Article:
Two final citations offer us a summary. From them there flows that simplicity which only the saints have known how to live, and thus how to express. The famous Augustinian phrase shows the original tension of the human person for the Infinite and the drama inherent in existence: “You have made us, Lord, for Yourself, and our hearts are troubled until they rest in You!”. The formula with which St. Pius X opened his Catechism confers the eternal perspective and the full reason that our fleeting time must be lived with dignity: “God has created us to know, love and serve Him here below so as to be able to enjoy Him forever in heaven.” Aware of this, it will be possible for the Christian to regain in its fullness that faith in the Trinitarian mystery which he has received as a gift through Baptism, the great ecclesial action which has made him a living member of the Body of Christ.
In the closing discourse of thanksgiving at the International Symposium on the Canonistic Studies of Eugenio Corecco, which took place at Lugano on November 12, 1994, the Bishop of Lugano, already profoundly marked by illness, in reference to a statement by Prof. Gerosa, explained: “This ‘Ordinatio fidei’ has absolutely not been the fruit of a mental lucubration, made in a purely speculative way. It is born from an ecclesial experience…, from an experience which has made it come naturally to me to speak in scientific terms about concepts and notions such as faith, communio, and many other things,” which in any case have had an impact from the existential point of view on the lives of youth. 4
Prof. José Luis Illanes has written of him: “Thanks to his profound understanding of Christian faith and life, Corecco has been able to conceive theology and the study of canon law as two intimately united areas which constitute a decisive element in the service of evangelization… This is one of the most precious gifts that Eugenio Corecco has left, not only to the Theological Faculty of Lugano, but also to the international theological and canonical world and to the Church of these last years of the twentieth century.” 5 Society itself cannot but gain advantage from testimonies of such greatness, because its healing “begins in men who aspire in a generous way to distant things. One of these men was Bishop Eugenio.” 6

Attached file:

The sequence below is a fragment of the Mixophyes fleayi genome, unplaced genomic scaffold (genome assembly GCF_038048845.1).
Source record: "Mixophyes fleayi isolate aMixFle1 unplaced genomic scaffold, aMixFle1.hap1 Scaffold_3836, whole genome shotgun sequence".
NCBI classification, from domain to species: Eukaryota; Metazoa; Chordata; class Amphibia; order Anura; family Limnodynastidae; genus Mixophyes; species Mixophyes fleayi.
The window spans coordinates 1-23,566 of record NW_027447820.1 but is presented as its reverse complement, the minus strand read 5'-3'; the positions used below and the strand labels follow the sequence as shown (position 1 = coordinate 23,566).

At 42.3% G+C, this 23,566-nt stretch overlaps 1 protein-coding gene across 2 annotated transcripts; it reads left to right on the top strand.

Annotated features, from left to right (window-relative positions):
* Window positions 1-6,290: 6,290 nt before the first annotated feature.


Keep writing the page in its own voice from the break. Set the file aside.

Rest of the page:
1 Siate forti nella fede, in: Il monitore ecclesiastico della Diocesi di Lugano 93 (April 1987), n. 4, 168-185, and in pamphlet form, the first of a series of ten, in which the most significant events of the episcopal Magisterium of Msgr. Eugenio Corecco are gathered. Direct reference will later on be made many times to this letter. Siate forti nella fede is also published by the Piemme in the collection “Euntes docete” directed by G. Card. Biffi (n. 26).
2 “Omelia alla Televisione della Svizzera Italiana,” in: Associazione Internazionale Amici di Eugenio Corecco, Vescovo di Lugano 1 (November 1996), n. 1, p. 10.
3 E. Corecco, «Siate forti nella fede», ed. by F. Lombardi and G. Zois, Edizioni Giornale del Popolo (Lugano 1995), p. 181.
4 L. Gerosa (ed.), Antropologia, fede e diritto ecclesiale (Milan: Jaca Book, 1995), p. 141. On this occasion, Prof. L. Gerosa and L. Müller have officially presented and edited the German edition of some canonical writings of E. Corecco: Ordinatio fidei. Schriften zum kanonischen Recht, (Schöningh, Paderborn 1994).
5 J. L. Illanes, “Maestro di scienza e di vita cristiana: l’esempio di un vero pastore,” in: E. Corecco, Siate forti nella fede,” ed. by F. Lombardi and G. Zois, loc. cit., pp. 374-375, or in: G. Borgonovo (ed.), Gesù Cristo, legge vivente e personale della Santa Chiesa. Atti del IX Colloquio Internazionale di Teologia di Lugano sul «Primo capitolo dell’Enciclica Veritatis Splendor»,” (Casale Monferrato: Piemme, 1996), pp. 301-302.
6 S. Grygiel, “Egli mirava alle cose lontane…,” Rivista Teologica di Lugano 1 (1996), n. 1, p. 152. Prof. Grygiel gave his testimony one year after the death of Msgr. Corecco and on the occasion of the fourth Dies Academicus of the Theological Faculty of Lugano (March 16, 1996).